Does waning motivation kill your writing routine? Kristen Kieffer, my wonderful guest today, shares her #1 tip for determining your personal wellspring of motivation. Over to you, Kristen.
Struggling to keep your writing routine running smoothly?
Don’t worry, you aren’t alone. Maintaining my own routine used to be a hair-pulling experience until one little resource changed my life forever. What was it?
A personality test.
Sounds crazy, right? Hear me out. A few weeks ago, I took the Myers-Briggs Type Indicator and discovered that I have an INFJ personality. When reviewing the comprehensive results of my test, one item in particular stuck out to me.
According to the assessment, I was motivated to achieve tasks based on anticipated external appreciation. In other words, knowing that my work might impact lives—and that those I impact might offer up praise—motivates me to complete projects. In addition to validating my previous work, that same praise also motivates me to begin working on something new.
At first, this assessment of my personality bothered me. “It says that all I care about is other people’s opinions. That is so shallow!” I thought. But after reviewing the rest of my assessment results, I realized that the source of my motivation actually stems from the fact that I enjoy creating for others, that impacting others’ lives brings me great joy.
And as such, I am naturally motivated when my completed projects—be they novels, blog posts, ebooks, etc.—are spoken of highly by readers.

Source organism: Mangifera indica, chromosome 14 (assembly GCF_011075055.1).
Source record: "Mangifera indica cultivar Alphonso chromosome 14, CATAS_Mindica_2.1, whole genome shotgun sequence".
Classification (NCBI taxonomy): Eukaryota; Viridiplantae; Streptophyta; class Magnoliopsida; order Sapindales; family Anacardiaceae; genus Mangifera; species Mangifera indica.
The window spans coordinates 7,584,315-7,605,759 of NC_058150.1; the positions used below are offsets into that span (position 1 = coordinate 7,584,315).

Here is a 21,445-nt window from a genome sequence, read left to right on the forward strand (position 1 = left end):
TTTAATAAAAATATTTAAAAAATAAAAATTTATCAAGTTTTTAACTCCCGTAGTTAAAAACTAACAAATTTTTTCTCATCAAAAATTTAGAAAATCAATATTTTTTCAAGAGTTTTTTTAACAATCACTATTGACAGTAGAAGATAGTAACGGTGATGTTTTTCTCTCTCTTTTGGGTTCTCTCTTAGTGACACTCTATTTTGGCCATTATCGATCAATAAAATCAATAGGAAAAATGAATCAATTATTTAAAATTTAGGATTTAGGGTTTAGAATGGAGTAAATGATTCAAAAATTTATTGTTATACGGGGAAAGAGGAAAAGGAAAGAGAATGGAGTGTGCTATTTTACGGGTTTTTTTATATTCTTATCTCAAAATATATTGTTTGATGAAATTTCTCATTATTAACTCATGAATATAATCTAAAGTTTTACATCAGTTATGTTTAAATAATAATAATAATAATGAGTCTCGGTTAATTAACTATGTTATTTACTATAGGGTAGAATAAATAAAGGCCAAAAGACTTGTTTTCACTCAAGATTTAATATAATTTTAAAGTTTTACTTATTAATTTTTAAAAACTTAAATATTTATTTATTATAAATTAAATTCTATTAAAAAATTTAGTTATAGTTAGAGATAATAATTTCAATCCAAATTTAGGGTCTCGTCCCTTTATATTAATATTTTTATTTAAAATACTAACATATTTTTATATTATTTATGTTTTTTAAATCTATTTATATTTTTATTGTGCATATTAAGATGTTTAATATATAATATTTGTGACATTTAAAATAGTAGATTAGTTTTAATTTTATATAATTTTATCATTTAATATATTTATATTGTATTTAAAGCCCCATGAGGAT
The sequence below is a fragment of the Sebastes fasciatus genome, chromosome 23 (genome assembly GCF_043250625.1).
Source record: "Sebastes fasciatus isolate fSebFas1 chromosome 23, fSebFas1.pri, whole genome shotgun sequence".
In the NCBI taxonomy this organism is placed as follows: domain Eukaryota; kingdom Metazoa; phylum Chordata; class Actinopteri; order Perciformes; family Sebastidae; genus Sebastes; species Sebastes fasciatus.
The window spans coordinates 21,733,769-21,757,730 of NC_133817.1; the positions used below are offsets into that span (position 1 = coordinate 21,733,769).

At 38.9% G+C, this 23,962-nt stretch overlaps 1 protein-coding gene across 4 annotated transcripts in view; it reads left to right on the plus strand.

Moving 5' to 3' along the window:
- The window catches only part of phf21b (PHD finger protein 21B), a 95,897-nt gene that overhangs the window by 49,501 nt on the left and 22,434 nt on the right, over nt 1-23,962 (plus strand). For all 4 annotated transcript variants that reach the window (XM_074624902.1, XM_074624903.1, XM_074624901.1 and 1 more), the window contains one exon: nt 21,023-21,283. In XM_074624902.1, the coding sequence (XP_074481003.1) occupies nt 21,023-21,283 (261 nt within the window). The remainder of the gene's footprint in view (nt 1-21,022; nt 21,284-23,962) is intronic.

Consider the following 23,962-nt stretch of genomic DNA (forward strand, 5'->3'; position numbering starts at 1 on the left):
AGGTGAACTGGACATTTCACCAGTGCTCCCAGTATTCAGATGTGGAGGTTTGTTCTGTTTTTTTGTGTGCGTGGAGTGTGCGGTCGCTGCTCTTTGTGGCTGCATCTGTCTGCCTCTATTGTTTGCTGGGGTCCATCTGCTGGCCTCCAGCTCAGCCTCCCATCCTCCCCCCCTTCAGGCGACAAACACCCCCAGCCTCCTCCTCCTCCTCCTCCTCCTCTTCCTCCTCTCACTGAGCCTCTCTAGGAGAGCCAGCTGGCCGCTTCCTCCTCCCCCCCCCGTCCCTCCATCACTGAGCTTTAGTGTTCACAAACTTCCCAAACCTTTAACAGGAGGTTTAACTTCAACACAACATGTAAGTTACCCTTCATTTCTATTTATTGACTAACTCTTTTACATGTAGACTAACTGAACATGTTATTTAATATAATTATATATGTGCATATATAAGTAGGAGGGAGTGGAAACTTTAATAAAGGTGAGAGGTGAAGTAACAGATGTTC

The source of my motivation actually stems from the fact that I enjoy creating for others, that impacting others’ lives brings me great joy.
Realizing this, I took what I knew about the source of my motivation and began applying it to my life by sharing my work more often in public, asking for feedback from trustworthy friends, and meditating on the encouraging words people sent my way.
And you know what? This practice eased my struggle to maintain a writing routine immensely. Just this month, I’ve completed far more work than I have in ages. Simply put, my productivity has skyrocketed. And yours can, too!
Don’t have time to take the full Myers-Briggs Type Indicator? Today, I’ll break down the four main sources of motivation and reveal how you can use your own to better maintain a writing routine.
The Four Main Motivation Sources
Though motivation can come from many places, four main sources stand out from the crowd.
You’ve already read about how anticipated external appreciation can serve as motivation, but did you know that the simple thrill of achievement, the expectation of reward, and the prospect of personal improvement can do the same?
Those who are motivated by the thrill of achievement are the engineers, the people who always have a project ongoing. They will tinker with their work despite having no plans to put it to use, share it with the public, or sell it simply because they enjoy the process of making and creating, so much so that they get antsy when they don’t have anything new to work on.
The expectation of reward is another strong motivator. As kids, those who favor this source weren’t the type who wrote spectacular research papers to make the grade; they did it because their moms bribed them with a trip to their favorite ice cream shop. As adults, the prospect of making money or indulging in a guilty pleasure drives these reward-seekers to get to work.
Finally, some people are motivated by the prospect of personal improvement, meaning that they want to see how completing a certain project will improve their skills or better them as human beings. Unlike those who seek the thrill of achievement, those motivated by personal improvement might complete a project they have no real interest in simply because it will make them more well-rounded.